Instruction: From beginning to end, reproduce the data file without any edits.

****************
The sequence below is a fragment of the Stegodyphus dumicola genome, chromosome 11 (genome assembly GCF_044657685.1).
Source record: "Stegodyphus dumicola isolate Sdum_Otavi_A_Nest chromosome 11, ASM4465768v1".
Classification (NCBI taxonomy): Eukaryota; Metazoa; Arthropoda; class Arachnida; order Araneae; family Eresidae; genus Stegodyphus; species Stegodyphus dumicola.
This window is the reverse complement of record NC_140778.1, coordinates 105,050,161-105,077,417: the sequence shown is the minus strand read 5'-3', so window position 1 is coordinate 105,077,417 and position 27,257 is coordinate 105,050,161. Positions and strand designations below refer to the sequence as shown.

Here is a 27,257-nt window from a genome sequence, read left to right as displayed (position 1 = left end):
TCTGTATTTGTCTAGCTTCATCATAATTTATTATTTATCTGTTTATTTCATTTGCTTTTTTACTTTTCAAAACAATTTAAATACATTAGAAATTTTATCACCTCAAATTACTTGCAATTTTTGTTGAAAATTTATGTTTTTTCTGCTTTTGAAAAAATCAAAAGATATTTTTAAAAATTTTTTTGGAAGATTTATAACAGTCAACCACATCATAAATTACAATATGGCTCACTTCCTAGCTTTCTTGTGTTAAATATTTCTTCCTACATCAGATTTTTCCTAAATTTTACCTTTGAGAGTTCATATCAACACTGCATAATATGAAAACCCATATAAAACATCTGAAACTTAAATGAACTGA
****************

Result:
The sequence below is a fragment of the Stegodyphus dumicola genome, chromosome 11 (genome assembly GCF_044657685.1).
Source record: "Stegodyphus dumicola isolate Sdum_Otavi_A_Nest chromosome 11, ASM4465768v1".
Classification (NCBI taxonomy): Eukaryota; Metazoa; Arthropoda; class Arachnida; order Araneae; family Eresidae; genus Stegodyphus; species Stegodyphus dumicola.
This window is the reverse complement of record NC_140778.1, coordinates 105,050,161-105,077,417: the sequence shown is the minus strand read 5'-3', so window position 1 is coordinate 105,077,417 and position 27,257 is coordinate 105,050,161. Positions and strand designations below refer to the sequence as shown.

Here is a 27,257-nt window from a genome sequence, read left to right as displayed (position 1 = left end):
TCTGTATTTGTCTAGCTTCATCATAATTTATTATTTATCTGTTTATTTCATTTGCTTTTTTACTTTTCAAAACAATTTAAATACATTAGAAATTTTATCACCTCAAATTACTTGCAATTTTTGTTGAAAATTTATGTTTTTTCTGCTTTTGAAAAAATCAAAAGATATTTTTAAAAATTTTTTTGGAAGATTTATAACAGTCAACCACATCATAAATTACAATATGGCTCACTTCCTAGCTTTCTTGTGTTAAATATTTCTTCCTACATCAGATTTTTCCTAAATTTTACCTTTGAGAGTTCATATCAACACTGCATAATATGAAAACCCATATAAAACATCTGAAACTTAAATGAACTGA